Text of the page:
I added a link to Art-o-Mat in the message boards last week. I thought I'd write about it because I think it's a fun, unique, and exciting concept. It's an innovative way to spread visual art to the masses; and an interesting way to recycle tired old cigarette machines, retired since the passing of harsher laws against cigarette vending. What a great way for an artist to display his or her work!
Of course, if you are a traditionalist who believes that your art should only be hung on a wall, set on a mantle, or displayed
and not touched, then Art-O-Mat may not be for you. If you are a fine art enthusiast, you might balk at the notion of vending machines for art. Of course, you are reading this at an online gallery, and perhaps have even considered displaying your work online; so you might consider Art-O-Mat a new and exciting way to market and enjoy works of art. I certainly do.
As of this writing, there are currently 39 machines in operation throughout the country. Sadly, most of them exist on the East Coast; but at least one can be found in New York, North Carolina, Louisiana, Ohio, Pennsylvania, Los Angeles, Illinois, Michigan, Massachusetts, South Carolina, Texas, and Virginia. Hundreds of artists from all over the world display and sell their work through Art-O-Mat machines.
The machines are works of art by themselves. They are all refurbished, refinished, and given a new face. Then they are filled with small pieces of art created by participating artists, and put on display in museums or placed in food stores, schools, galleries, art centers, and hospitals. Voila! instantly accessible art for anyone to purchase or collect. Just walk up, insert your coins or bills, and pull the lever for the art work of your choice.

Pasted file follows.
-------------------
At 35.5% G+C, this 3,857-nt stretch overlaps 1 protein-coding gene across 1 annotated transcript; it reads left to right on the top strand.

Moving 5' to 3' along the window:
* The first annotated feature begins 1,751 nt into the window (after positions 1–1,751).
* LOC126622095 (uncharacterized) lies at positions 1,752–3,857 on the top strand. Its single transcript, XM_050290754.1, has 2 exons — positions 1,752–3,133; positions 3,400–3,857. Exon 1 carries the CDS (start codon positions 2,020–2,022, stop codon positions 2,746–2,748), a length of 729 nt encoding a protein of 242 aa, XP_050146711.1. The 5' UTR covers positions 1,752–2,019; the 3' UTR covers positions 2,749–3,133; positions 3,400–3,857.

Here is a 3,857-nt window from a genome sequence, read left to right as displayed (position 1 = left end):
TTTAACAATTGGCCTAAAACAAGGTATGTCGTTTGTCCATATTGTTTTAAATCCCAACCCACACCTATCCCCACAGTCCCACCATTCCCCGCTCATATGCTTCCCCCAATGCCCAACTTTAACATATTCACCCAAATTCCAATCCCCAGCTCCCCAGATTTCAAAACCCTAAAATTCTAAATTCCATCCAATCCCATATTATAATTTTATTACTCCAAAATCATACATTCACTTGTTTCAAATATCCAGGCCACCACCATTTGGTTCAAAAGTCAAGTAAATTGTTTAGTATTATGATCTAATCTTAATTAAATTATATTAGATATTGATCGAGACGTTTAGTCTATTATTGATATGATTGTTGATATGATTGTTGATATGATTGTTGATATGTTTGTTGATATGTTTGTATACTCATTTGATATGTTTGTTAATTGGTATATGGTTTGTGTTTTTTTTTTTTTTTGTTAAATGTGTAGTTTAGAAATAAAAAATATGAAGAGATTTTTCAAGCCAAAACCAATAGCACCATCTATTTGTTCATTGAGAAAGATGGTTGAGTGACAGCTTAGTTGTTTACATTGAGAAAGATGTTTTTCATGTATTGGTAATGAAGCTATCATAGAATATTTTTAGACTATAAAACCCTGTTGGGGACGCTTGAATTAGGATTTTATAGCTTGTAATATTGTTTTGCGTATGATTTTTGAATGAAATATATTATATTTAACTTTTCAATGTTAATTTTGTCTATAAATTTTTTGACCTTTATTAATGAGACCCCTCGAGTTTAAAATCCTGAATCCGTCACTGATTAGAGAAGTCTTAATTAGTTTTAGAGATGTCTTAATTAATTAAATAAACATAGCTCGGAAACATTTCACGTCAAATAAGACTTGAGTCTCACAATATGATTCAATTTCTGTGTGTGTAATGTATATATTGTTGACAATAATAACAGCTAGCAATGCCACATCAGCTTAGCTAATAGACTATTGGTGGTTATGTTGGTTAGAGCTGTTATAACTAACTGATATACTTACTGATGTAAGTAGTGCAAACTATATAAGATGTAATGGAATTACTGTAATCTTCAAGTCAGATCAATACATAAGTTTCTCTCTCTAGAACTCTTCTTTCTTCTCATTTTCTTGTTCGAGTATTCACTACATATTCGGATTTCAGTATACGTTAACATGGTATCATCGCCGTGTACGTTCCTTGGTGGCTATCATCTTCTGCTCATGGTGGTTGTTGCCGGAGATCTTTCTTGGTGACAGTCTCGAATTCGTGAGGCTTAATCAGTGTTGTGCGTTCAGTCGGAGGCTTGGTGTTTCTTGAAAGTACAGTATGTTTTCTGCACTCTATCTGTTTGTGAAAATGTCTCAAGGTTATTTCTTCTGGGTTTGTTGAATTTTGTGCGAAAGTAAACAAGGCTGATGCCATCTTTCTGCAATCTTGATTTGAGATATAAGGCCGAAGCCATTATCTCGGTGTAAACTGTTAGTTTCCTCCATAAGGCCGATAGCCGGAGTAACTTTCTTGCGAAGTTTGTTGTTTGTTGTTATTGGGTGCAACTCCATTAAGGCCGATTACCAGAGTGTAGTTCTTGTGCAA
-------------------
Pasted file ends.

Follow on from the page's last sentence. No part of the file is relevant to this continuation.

According to the Art-o-Mat Web site, the idea sprang from the mind of artist Clark Whittington in North Carolina--one of the tobacco centers of the United States--in 1997. He used it first to vend his black and white photographs for $1.00. He later teamed up with another artist and they formed Artists in Cellophane, which sponsors Art-o-Mat. A.I.C.'s mission is
"to encourage art consumption by expanding access to artists' work."
That said, they are looking for new submissions. If you are an artist looking for a new way to display and sell your work, get your name circulated, and spread the joy of art to everyone, go to
www.artomat.org, read their guidelines and go for it.
If you are an art enthusiast, a curious passer-by, or a wanna-be collector who just doesn't have the money to buy a more expensive piece of art, check out their Web site for machines and events in your area. While there, click an artist's name for a taste of what's inside the machines. Then, find an Art-o-Mat near you and have fun purchasing the work of your choice. I know I will.